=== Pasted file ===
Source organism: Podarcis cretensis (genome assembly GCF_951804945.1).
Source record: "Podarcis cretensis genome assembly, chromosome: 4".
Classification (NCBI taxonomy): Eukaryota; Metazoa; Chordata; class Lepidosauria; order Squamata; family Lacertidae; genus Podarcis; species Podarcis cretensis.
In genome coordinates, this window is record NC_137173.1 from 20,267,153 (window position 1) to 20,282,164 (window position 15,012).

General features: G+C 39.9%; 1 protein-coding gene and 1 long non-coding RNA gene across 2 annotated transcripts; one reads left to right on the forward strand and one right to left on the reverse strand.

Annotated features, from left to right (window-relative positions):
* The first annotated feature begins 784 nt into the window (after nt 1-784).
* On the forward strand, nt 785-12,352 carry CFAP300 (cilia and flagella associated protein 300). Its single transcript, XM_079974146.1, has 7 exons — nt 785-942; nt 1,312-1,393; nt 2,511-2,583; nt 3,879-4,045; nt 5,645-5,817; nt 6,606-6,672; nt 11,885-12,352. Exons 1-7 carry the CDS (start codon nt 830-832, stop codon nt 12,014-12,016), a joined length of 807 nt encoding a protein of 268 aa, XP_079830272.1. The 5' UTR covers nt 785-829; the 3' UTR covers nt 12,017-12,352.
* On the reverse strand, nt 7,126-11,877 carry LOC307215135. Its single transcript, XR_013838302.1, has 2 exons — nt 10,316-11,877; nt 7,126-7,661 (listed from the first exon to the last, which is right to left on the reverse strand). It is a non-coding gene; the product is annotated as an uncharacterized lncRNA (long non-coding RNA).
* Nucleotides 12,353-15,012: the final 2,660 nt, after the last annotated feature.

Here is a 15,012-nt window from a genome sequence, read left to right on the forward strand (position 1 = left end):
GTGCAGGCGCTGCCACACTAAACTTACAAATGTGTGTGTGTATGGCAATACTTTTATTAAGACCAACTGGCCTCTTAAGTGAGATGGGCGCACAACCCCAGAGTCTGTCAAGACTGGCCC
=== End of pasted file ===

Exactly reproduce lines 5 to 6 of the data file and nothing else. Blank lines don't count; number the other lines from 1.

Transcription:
General features: G+C 39.9%; 1 protein-coding gene and 1 long non-coding RNA gene across 2 annotated transcripts; one reads left to right on the forward strand and one right to left on the reverse strand.

Annotated features, from left to right (window-relative positions):